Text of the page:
For most people, simply having a copy of David Foster Wallace’s Infinite Jest—once a cult doorstop of a novel, now a point of honor/contention among readers—on the bookshelf or coffee table is enough to impress. I’ve got two worn copies, just to be on the safe side. That way, when someone asks if I’ve actually read it, trying to get one over on me, I can say: “Yeah, but forever ago. Why, did you just finish?”
Seriously, though, I feel at this juncture that I’ve exhausted the set of strained academic conversations I could possibly have about Infinite Jest at a party where I’d rather be talking to someone attractive (the people who bring up Infinite Jest at parties, as a rule, are not). Which is why if I walked into a room and saw someone had tacked up this widely Internet-praised map of character relations, I’d turn tail and run screaming into the night.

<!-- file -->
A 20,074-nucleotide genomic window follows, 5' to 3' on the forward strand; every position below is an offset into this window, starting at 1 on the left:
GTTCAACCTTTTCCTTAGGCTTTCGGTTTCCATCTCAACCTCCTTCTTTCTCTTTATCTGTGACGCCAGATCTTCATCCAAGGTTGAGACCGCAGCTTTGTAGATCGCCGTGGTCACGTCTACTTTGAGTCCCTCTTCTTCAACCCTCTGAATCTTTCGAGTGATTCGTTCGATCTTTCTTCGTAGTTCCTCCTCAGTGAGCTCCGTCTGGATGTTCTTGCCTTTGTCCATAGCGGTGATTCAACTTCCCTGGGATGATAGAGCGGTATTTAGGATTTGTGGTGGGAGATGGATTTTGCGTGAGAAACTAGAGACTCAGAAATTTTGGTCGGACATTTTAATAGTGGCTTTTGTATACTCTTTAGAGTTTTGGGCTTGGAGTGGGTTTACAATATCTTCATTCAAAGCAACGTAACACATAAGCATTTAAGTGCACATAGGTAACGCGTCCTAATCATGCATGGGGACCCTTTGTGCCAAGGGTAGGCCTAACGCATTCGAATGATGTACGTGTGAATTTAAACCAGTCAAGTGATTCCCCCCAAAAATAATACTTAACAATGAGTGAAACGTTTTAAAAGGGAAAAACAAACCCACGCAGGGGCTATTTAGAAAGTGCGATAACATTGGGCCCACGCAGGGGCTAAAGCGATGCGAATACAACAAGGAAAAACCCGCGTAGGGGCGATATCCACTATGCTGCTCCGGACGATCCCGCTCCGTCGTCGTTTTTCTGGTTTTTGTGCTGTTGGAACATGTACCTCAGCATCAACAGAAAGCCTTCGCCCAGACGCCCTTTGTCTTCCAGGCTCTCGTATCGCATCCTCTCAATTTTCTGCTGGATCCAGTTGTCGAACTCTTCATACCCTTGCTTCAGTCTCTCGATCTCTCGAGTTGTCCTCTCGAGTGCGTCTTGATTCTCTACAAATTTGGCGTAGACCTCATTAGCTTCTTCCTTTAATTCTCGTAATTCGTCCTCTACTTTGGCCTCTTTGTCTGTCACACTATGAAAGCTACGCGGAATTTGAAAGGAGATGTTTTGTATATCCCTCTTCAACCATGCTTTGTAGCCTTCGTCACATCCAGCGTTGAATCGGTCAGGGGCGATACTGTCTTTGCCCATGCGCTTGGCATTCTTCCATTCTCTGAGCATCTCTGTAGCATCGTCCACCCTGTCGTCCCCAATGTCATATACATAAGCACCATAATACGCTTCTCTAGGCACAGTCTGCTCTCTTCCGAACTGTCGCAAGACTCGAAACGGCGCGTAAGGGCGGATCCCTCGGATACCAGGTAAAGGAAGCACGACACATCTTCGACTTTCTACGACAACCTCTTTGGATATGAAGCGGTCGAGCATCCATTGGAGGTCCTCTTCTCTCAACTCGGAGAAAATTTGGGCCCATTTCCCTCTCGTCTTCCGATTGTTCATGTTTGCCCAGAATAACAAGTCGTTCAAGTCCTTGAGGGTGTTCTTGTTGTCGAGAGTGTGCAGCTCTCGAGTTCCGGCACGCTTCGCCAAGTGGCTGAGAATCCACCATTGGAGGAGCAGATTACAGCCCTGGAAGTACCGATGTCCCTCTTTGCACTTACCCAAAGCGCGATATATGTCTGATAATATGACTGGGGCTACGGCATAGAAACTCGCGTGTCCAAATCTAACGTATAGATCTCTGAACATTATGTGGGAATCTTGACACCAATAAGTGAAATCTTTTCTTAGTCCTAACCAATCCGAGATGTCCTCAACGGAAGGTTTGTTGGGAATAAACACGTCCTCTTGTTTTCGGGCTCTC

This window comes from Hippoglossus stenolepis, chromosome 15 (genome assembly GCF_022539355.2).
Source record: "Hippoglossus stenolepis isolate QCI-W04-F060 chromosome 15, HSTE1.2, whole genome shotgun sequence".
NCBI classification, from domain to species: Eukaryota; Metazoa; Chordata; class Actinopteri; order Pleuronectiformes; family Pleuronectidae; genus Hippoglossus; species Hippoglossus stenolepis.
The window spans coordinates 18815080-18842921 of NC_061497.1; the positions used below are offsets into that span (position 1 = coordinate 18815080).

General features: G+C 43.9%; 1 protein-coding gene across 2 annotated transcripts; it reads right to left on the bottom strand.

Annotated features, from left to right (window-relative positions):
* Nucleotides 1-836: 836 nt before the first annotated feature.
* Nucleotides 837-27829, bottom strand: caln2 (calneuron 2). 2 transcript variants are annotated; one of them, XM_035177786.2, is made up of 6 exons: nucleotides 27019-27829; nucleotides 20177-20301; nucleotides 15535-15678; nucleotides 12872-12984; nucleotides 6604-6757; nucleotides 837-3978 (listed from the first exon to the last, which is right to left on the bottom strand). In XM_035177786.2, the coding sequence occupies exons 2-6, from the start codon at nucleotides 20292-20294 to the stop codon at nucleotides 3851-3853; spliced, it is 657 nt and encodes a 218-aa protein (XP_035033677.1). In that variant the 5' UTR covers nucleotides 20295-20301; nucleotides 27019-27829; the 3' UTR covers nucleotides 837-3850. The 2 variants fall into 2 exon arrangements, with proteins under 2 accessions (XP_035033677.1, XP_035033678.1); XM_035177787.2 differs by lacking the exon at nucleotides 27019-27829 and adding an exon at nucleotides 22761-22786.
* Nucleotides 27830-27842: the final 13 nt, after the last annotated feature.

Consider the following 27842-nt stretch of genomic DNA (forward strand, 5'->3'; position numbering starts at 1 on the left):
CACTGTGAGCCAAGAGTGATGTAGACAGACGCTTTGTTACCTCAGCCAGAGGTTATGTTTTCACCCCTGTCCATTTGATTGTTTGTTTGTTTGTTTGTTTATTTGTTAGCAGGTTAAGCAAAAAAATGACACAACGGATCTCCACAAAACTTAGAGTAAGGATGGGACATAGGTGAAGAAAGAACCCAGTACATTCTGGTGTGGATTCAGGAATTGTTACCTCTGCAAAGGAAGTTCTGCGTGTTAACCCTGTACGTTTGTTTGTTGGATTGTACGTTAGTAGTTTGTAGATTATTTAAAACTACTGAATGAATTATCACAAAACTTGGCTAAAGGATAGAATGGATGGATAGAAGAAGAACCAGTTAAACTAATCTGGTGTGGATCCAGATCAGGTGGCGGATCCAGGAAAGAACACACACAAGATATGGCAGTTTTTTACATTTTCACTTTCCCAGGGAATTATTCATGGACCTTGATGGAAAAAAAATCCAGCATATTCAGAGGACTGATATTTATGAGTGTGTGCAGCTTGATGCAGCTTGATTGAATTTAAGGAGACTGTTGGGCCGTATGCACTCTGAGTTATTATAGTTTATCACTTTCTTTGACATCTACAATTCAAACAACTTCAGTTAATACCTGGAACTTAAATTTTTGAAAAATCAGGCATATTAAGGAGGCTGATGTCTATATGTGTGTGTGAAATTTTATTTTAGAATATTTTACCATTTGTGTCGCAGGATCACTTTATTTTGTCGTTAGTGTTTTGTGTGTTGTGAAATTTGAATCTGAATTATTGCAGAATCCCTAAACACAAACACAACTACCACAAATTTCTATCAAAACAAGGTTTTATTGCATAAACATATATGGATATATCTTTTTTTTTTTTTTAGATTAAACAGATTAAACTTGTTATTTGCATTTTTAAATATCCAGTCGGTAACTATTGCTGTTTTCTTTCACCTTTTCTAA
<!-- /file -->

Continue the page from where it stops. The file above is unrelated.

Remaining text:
Not least because the owner would have to explain to you in great detail what the solid lines meant versus the dotted, and why the Wraith doesn’t appear—the artist makes the appalling claim that the Wraith doesn’t speak and “is lame." No, sir, you are lame, and look, I’ve already gotten in an argument about Infinite Jest I never wanted to have. Oh fine, buy this poster if you really must. Just know that it’ll look something like decorating your wall with CliffNotes.
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